Safe Disinfectant Sprays for Fabrics

For household purposes, the difference between disinfecting and sanitizing is relatively small -- disinfecting kills nearly all germs and bacteria, while sanitizing eliminates many but not all. Certain fabric-safe sprays help to kill germs and bacteria in carpets, upholstery and other fabrics too large to fit in the washing machine. Yet because they can't completely penetrate the material without damaging it, it's not possible for them to completely disinfect fabrics. They can, however, sanitize the fabric when used properly. For a thorough cleaning, use hot water and soap or a steam cleaner first to disinfect the fabric, and then use the fabric-safe sanitizing spray of your choice to finish the job.

Black couch
credit: KatarzynaBialasiewicz/iStock/Getty Images

Store-Bought Sprays

Cleaning aisles are filled with fabric-refresher sprays that promise to eliminate tough odors while adding a fresh scent to upholstery, carpets and other soft surfaces. But only a few actually sanitize fabric, and if used incorrectly, even these products accomplish little more than eliminating odors. Look for store-bought fabric disinfectant sprays with an EPA registration number; this indicates that the product is certified as a disinfectant by the government. Then, read the directions thoroughly. Most fabric-safe sprays disinfect nonporous surfaces, but will only sanitize soft surfaces when used correctly. In most cases, you'll need to spray the fabric evenly, so that it remains wet for at least five minutes, to sanitize. Sometimes, the spray may only be suitable for sanitizing small areas.

Distilled White Vinegar

Despite its reputation as an all-natural way to disinfect hard surfaces, white distilled vinegar still isn't recognized as a true disinfectant, especially for fabrics. However, it kills germs in several other capacities, and when used after a thorough cleaning with warm water and soap, aids in keeping fabrics in your home clean and fresh. Dilute the vinegar with an equal amount of water, and test the solution on a hidden area; some fabrics, especially acetate, break down when faced with vinegar's acidity. Spritz the material lightly, until just damp, and let it air dry. If you're averse to the strong scent of vinegar, a few drops of natural essential oil mask the smell. Once the vinegar dries, no trace of its scent remains, but the fragrance of the oil lingers.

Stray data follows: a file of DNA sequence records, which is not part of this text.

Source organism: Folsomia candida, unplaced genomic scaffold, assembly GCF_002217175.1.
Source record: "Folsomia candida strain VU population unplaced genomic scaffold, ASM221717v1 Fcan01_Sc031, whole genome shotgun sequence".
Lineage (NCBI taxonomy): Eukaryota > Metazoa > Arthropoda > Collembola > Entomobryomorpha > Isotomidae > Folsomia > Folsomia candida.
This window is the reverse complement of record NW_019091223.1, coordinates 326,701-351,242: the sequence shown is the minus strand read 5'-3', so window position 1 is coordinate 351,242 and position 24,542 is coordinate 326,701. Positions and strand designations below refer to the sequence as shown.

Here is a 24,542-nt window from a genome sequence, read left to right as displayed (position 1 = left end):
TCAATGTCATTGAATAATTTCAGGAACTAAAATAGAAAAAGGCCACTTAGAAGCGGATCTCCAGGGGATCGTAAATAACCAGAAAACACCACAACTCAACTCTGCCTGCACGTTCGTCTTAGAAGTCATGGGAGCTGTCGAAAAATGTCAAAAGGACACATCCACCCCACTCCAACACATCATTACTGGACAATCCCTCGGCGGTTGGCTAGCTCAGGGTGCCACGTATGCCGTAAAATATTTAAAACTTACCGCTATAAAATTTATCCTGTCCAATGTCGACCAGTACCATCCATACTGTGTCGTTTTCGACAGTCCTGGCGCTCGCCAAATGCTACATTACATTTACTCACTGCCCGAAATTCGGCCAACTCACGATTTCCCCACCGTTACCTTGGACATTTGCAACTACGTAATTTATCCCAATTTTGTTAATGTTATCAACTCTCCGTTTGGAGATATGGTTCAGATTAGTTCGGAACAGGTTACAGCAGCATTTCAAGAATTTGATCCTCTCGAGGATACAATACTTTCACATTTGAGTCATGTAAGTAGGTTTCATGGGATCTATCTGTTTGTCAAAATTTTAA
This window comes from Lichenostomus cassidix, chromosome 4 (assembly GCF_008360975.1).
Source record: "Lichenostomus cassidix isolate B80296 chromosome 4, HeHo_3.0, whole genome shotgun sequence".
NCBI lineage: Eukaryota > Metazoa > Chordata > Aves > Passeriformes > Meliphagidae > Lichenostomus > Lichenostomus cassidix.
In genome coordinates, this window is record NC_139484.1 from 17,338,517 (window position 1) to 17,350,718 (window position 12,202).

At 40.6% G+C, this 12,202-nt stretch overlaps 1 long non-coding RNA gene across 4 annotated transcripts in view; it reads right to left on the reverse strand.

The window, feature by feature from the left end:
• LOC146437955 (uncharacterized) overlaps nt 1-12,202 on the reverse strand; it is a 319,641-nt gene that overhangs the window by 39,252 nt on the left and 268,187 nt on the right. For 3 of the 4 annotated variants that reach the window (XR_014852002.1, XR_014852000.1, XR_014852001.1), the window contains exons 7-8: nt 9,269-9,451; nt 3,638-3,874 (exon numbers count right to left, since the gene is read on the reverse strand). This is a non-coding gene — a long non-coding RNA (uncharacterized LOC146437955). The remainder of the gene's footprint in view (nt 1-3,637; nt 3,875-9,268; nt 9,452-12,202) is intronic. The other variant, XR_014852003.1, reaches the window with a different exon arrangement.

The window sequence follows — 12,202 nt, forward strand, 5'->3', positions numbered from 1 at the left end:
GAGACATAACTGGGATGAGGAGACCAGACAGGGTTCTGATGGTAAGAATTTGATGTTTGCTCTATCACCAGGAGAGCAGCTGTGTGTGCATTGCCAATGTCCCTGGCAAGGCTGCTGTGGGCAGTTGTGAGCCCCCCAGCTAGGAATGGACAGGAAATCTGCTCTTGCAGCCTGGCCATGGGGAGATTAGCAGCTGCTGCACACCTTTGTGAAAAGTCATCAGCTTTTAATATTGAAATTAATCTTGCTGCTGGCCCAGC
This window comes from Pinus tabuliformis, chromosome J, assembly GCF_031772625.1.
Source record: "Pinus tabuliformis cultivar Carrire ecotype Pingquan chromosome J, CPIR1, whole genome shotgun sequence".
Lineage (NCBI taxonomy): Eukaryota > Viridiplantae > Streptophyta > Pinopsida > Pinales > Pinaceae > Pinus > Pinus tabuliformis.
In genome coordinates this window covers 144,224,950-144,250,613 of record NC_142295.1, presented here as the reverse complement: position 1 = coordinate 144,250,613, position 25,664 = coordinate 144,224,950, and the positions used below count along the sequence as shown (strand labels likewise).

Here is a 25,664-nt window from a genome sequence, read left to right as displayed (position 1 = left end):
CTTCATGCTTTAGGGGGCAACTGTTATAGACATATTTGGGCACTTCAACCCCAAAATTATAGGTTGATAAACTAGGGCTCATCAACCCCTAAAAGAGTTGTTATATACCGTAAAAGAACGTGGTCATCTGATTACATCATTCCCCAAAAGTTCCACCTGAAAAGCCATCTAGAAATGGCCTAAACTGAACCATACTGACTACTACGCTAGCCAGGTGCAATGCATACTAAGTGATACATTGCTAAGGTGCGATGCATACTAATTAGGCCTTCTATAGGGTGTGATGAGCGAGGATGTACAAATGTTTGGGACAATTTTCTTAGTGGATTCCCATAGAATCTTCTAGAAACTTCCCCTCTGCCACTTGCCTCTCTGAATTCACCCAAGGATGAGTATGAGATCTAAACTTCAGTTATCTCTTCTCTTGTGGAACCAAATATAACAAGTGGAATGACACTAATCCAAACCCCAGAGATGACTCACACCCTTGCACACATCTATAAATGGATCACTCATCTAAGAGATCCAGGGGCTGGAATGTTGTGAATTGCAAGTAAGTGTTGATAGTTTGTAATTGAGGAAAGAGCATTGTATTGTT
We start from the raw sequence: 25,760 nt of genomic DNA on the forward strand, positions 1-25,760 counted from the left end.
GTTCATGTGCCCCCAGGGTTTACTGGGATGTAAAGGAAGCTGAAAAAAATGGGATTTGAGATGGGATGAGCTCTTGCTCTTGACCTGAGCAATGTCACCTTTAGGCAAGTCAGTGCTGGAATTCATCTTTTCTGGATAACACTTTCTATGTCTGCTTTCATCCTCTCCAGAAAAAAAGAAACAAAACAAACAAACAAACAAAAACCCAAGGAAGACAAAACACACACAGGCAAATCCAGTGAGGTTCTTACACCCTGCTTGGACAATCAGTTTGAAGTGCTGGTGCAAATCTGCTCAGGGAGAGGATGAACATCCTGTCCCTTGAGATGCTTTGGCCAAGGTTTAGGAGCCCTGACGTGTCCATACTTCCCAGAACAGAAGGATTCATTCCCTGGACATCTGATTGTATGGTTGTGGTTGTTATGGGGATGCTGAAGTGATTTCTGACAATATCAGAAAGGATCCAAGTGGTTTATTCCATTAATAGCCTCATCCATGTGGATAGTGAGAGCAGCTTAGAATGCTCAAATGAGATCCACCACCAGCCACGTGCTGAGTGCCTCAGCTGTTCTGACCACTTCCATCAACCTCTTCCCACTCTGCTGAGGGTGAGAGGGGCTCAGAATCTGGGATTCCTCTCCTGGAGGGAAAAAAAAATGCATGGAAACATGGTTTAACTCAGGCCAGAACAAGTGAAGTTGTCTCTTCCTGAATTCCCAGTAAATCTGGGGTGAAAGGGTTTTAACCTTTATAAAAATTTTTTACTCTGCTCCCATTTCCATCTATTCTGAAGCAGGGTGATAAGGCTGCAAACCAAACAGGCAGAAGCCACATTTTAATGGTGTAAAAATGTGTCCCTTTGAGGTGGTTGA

Color-Safe Bleach Spray

Chlorine bleach is the go-to disinfectant for hard surfaces in many homes, but its color-removing properties make it unsuitable as a fabric spray. All-natural oxygen bleach is an effective alternative, killing germs and bacteria without altering the color of your carpet, upholstery or drapery. Dilute it with hot water according to package directions before misting it over fabrics lightly. Because oxygen bleach breaks down as it's diluted, don't make a large batch to keep on hand; it's most effective when used right after mixing.

Steam Cleaning to Disinfect

Steam cleaning allows you to truly disinfect fabrics rather than just sanitize them. Unlike shampooing products, steam cleaning relies solely on the vapors of hot water to eliminate germs and bacteria. The key for effective disinfecting lies in the temperature of the steam at the appliance's nozzle and the length of time you spend treating each section. The ideal temperature is 212 degrees Fahrenheit or hotter, which disinfects upholstery and other fabrics in as little as one minute per section. Cooler temperatures take longer; at 158 degrees, you'll need to spend about five minutes per section.

Amanda Bell

Amanda Bell spent six years working as an interior designer and project coordinator before becoming a professional writer in 2010. She has published thousands of articles for various websites and clients, specializing in home renovation, DIY projects, gardening and travel. Bell studied English composition and literature at the University of Boston and the University of Maryland.